What it will take to trigger Art 50 is still being debated domestically. Even Art 50 itself is open to interpretation. Some experts consider that it covers both the terms of the ‘divorce’ and those of the UK’s ongoing relationship with the EU. Others, only the divorce. The UK is not a party to the internal EU Art 50 discussions, only the EU 27, so this initial legal hurdle is significant. Plus, there is a two-year limit on the Art 50 process, extendable only with the agreement of all member states. The challenge is all the greater due to the sheer volume and complexity of the issues. Simply finding enough competent officials to handle the negotiations for the UK will be a task in itself.

Change of direction?

There has been much debate about a second referendum, a general election leading to a pro-remain government, UK parliament reticence to trigger the Art 50 process, etc. As lobbying by UK professional bodies, industry, financial services (passporting anyone?), trade union and other representative organisations (consumer, human rights, crime fighting) reveals their UK-EU relationship wish lists, it is not inconceivable that HMG and its lead negotiators will come to realise that, in practice, the UK can only satisfy all by remaining in. We are after all, warned that ‘there will be no single market “à la carte’’’.

If remaining in is not, then, an option, there could be stiff competition between domestic stakeholders regarding whose wish list is respected. For example, most of the potential post-Brexit options for the ongoing UK-EU relationship would not provide for free movement of services, at least not without the UK accepting free movement of EU citizens on its territory. For UK lawyers wishing to retain their EU free movement rights, sensitively seeking to secure those through other member states may emerge as the best option.

A further note of caution

Whilst most official reaction to the Brexit vote here has been, to use the Commission’s terminology, ‘regret’ (for the outcome), ‘respect’ (for the democratic process) and ‘resolve’ (as to future EU action), the first of these is by no means universal. The UK’s longstanding ambivalence towards the EU is well documented. Much of the 17 years I have represented the Bar in Brussels has been spent explaining the UK’s use of the Protocol 21 TFEU opt-in in the field of judicial cooperation in civil and criminal matters. Also the 2012-4 Balance of Competences review, which, though valuable, was conducted in such a unilateral manner, with its pro-EU results largely buried, that it was widely seen as driven by domestic Euroscepticism. The Protocol 36 Opt-out of the pre-Lisbon Treaty criminal justice measures was also seen here as a politically driven exercise, of little substantive worth, though it absorbed a lot of energies in Brussels as well as in London. We also have the UK’s non-participation in the Euro, in Schengen, etc. Many feel that when the dust settles, the EU may have a freer hand to steer a positive future course, without the UK constantly pulling back.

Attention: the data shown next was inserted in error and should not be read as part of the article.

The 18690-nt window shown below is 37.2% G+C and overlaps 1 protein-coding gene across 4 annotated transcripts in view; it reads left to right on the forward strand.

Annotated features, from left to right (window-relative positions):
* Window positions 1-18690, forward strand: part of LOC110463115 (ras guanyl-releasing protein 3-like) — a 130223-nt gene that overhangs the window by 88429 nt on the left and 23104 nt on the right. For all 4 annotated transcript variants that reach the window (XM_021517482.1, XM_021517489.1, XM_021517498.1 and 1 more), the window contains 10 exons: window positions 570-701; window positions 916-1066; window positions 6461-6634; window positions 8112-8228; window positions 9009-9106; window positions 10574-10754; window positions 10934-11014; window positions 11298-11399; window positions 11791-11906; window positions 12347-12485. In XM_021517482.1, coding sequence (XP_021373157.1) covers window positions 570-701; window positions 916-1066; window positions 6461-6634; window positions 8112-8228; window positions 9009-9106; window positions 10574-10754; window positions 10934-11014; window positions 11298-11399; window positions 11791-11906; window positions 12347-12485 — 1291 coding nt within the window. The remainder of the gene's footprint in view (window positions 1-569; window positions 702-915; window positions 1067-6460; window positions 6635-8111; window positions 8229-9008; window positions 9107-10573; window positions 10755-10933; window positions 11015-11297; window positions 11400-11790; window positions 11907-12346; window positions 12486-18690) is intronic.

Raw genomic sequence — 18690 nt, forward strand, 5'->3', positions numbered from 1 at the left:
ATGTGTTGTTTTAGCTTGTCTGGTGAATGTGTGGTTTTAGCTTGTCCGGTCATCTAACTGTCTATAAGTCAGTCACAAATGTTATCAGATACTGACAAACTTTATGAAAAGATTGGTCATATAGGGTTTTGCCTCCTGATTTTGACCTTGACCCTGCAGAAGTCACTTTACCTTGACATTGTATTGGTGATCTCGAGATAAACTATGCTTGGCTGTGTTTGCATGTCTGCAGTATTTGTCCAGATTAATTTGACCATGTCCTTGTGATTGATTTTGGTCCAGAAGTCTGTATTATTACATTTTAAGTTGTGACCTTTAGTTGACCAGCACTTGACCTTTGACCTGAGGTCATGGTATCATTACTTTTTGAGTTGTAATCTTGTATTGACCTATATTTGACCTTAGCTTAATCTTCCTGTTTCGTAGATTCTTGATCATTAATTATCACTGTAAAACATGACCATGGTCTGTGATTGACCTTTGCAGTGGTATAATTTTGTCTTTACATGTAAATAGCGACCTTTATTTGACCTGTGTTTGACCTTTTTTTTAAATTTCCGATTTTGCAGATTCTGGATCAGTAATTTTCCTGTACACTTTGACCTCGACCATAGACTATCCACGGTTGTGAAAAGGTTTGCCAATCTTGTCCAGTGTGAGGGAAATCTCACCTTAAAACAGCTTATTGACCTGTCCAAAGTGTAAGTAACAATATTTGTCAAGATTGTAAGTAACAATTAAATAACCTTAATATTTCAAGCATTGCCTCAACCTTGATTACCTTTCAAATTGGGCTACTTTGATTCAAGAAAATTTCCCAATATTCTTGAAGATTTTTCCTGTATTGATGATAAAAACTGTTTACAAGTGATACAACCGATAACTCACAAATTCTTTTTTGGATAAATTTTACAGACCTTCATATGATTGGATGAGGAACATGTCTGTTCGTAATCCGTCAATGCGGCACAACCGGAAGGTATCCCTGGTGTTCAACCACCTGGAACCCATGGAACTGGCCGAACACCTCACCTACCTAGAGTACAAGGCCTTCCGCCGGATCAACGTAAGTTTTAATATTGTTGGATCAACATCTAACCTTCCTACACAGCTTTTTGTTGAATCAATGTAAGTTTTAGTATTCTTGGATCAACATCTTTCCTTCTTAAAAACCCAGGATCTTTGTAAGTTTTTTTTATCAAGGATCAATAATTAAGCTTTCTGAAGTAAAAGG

Galvanising the EU

Indeed, the UK referendum may usher in opportunity for the EU. It has already prompted a much-needed period of reflection and greater self-awareness, both in Brussels and other member states. Inevitably, opinions diverge on how to develop a vision for the future of the EU with which the remaining member states, and their populations, will engage. Some seek new institutional reforms, new Treaty renegotiations, all likely moving towards an integrated Europe. Others consider ‘doing less and doing it better’, as exemplified in the ten guiding political priorities of the Juncker Commission, should be embraced across the EU institutions. Advocates of that approach believe that implementing these priorities would address the political, economic, social and security needs and expectations for a better Europe. Either way, if a revitalised EU emerges from the present turmoil, that would be a positive result for all.

Evanna Fruithof, Consultant Director, Bar Council Brussels Office